for each of the respective plurality of API login requests:
(i) performing a lookup request on the userID specified by the respective API login request via the assigned redundant instance,
(ii) proxying the lookup request to one or more recursive redundant instances when the lookup request fails at the assigned redundant instance, and
(iii) proxying the lookup request to a remote recursive redundant instance executing in a second datacenter, when the lookup request fails at the one or more recursive redundant instances within the first datacenter;
wherein when the userID specified by the respective API login request cannot be located within a datastore accessible via the assigned redundant instance, the assigned redundant instance initiates a recursive discovery algorithm comprising:
exhausting, by executing in parallel, the proxied lookup request against all datastores within a plurality of remaining pods operating within the first datacenter, the plurality of remaining pods within the first datacenter each having non-overlapping subsets of the plurality of redundant instances allocated thereto and operating therein;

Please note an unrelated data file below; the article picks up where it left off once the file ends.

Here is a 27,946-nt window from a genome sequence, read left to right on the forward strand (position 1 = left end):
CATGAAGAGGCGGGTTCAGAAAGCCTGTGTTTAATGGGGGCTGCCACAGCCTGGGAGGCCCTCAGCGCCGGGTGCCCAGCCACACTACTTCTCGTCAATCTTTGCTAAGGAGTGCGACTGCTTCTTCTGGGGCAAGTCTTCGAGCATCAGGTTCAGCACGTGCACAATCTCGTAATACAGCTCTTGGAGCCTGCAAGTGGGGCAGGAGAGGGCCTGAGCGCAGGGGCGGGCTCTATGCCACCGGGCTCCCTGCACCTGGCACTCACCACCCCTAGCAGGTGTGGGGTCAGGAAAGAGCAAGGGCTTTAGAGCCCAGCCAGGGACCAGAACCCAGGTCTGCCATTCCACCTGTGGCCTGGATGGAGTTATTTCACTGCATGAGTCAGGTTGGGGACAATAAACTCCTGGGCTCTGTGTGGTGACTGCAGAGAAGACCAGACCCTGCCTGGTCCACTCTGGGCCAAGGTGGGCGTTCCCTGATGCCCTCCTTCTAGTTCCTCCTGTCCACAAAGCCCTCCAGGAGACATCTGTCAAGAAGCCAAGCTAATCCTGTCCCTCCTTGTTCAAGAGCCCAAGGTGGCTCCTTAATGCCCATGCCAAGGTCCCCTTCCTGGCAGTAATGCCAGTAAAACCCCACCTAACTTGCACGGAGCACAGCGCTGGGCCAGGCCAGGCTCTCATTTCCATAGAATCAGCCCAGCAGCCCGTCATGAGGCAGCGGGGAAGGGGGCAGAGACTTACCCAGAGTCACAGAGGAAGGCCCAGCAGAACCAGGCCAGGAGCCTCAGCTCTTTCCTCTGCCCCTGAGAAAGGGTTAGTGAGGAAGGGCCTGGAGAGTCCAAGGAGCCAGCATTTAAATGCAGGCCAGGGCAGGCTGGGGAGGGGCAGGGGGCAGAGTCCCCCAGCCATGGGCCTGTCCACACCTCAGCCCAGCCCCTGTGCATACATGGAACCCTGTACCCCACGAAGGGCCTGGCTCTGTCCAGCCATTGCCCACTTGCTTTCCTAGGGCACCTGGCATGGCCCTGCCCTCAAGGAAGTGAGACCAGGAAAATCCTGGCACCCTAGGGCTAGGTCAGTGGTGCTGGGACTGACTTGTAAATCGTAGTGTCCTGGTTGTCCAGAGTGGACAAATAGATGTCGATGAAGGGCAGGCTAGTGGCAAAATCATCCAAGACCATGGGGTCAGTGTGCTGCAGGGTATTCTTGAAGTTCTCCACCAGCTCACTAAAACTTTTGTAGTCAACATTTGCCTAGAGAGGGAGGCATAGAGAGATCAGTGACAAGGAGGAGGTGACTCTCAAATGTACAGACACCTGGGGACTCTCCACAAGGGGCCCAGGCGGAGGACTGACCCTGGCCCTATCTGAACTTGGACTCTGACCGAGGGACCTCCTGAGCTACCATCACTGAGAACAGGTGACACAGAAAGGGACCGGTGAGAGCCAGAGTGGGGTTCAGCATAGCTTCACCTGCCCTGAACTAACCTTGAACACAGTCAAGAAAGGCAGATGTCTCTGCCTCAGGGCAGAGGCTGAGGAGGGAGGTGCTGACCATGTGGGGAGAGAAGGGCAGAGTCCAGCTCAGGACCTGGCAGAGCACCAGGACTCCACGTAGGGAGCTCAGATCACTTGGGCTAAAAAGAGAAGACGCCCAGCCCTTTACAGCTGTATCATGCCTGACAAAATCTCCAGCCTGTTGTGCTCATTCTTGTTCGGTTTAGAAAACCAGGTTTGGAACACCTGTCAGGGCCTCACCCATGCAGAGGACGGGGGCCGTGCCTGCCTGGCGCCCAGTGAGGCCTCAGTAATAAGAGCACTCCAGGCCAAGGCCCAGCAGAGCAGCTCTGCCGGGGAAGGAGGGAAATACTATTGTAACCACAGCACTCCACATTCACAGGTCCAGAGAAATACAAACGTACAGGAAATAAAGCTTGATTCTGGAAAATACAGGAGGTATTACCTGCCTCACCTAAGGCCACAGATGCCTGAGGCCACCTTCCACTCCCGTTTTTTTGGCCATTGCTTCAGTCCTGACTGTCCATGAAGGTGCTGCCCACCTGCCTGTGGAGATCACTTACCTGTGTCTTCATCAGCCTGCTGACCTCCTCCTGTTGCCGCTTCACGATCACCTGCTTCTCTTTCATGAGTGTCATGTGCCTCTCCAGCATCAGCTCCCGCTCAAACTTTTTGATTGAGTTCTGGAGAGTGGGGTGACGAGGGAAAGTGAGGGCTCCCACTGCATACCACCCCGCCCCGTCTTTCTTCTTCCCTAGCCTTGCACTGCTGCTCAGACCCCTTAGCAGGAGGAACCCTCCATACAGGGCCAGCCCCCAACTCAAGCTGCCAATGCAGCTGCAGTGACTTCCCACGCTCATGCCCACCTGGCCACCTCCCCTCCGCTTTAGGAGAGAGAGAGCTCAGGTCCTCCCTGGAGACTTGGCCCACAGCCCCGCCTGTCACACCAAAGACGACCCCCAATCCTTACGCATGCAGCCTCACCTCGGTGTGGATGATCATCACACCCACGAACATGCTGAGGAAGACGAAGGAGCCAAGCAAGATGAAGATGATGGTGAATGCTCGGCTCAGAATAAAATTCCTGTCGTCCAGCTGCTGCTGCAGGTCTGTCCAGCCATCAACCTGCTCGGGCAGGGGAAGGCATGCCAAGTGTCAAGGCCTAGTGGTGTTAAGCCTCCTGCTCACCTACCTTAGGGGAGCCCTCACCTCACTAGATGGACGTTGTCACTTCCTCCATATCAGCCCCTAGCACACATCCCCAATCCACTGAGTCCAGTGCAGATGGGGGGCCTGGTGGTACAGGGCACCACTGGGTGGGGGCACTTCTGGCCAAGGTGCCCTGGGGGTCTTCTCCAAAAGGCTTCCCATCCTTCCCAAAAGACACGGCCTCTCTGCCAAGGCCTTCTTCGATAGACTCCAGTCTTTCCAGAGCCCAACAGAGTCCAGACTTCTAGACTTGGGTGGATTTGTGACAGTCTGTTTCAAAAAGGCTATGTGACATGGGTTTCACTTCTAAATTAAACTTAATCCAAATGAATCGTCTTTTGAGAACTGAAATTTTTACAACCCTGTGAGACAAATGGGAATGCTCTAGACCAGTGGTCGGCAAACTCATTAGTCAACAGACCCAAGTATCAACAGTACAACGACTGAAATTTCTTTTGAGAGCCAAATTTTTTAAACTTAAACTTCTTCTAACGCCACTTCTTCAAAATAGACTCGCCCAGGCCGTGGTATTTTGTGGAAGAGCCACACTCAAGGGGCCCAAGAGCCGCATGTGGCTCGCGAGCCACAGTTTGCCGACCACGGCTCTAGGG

exhausting, by executing the proxied lookup request against the second datacenter, all datastores within a plurality of pods operating within the second datacenter; and
repeating the proxied lookup request against any remaining one or more additional datacenters by executing the proxied lookup request against each of the second datacenter and the one or more additional datacenters in serial.
20. A non-transitory computer readable storage medium having instructions stored thereon that, when executed by a processor in a first datacenter, cause the first datacenter to perform a method comprising:
receiving a plurality of Application Programming Interface (API) login requests at a load balancer of the first datacenter, each of the plurality of API login requests specifying a user identifier (userID);
fanning the plurality of API login requests across a plurality of redundant instances executing within the first datacenter, assigning each API login request to one of the plurality of redundant instances for authentication; and